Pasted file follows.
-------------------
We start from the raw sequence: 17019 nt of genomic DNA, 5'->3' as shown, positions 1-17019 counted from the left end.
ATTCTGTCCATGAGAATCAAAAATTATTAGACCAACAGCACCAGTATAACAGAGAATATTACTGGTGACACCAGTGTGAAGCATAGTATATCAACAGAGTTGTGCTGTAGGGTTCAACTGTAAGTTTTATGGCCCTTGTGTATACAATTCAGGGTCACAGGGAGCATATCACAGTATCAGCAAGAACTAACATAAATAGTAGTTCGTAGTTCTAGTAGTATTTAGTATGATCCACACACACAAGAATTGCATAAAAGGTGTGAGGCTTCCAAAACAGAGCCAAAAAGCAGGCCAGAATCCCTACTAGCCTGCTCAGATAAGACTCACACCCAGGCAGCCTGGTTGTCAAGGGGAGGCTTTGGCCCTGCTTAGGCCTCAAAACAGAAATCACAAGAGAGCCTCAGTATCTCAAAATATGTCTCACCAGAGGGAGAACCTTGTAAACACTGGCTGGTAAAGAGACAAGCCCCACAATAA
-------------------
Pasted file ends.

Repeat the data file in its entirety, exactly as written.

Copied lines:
We start from the raw sequence: 17019 nt of genomic DNA, 5'->3' as shown, positions 1-17019 counted from the left end.
ATTCTGTCCATGAGAATCAAAAATTATTAGACCAACAGCACCAGTATAACAGAGAATATTACTGGTGACACCAGTGTGAAGCATAGTATATCAACAGAGTTGTGCTGTAGGGTTCAACTGTAAGTTTTATGGCCCTTGTGTATACAATTCAGGGTCACAGGGAGCATATCACAGTATCAGCAAGAACTAACATAAATAGTAGTTCGTAGTTCTAGTAGTATTTAGTATGATCCACACACACAAGAATTGCATAAAAGGTGTGAGGCTTCCAAAACAGAGCCAAAAAGCAGGCCAGAATCCCTACTAGCCTGCTCAGATAAGACTCACACCCAGGCAGCCTGGTTGTCAAGGGGAGGCTTTGGCCCTGCTTAGGCCTCAAAACAGAAATCACAAGAGAGCCTCAGTATCTCAAAATATGTCTCACCAGAGGGAGAACCTTGTAAACACTGGCTGGTAAAGAGACAAGCCCCACAATAA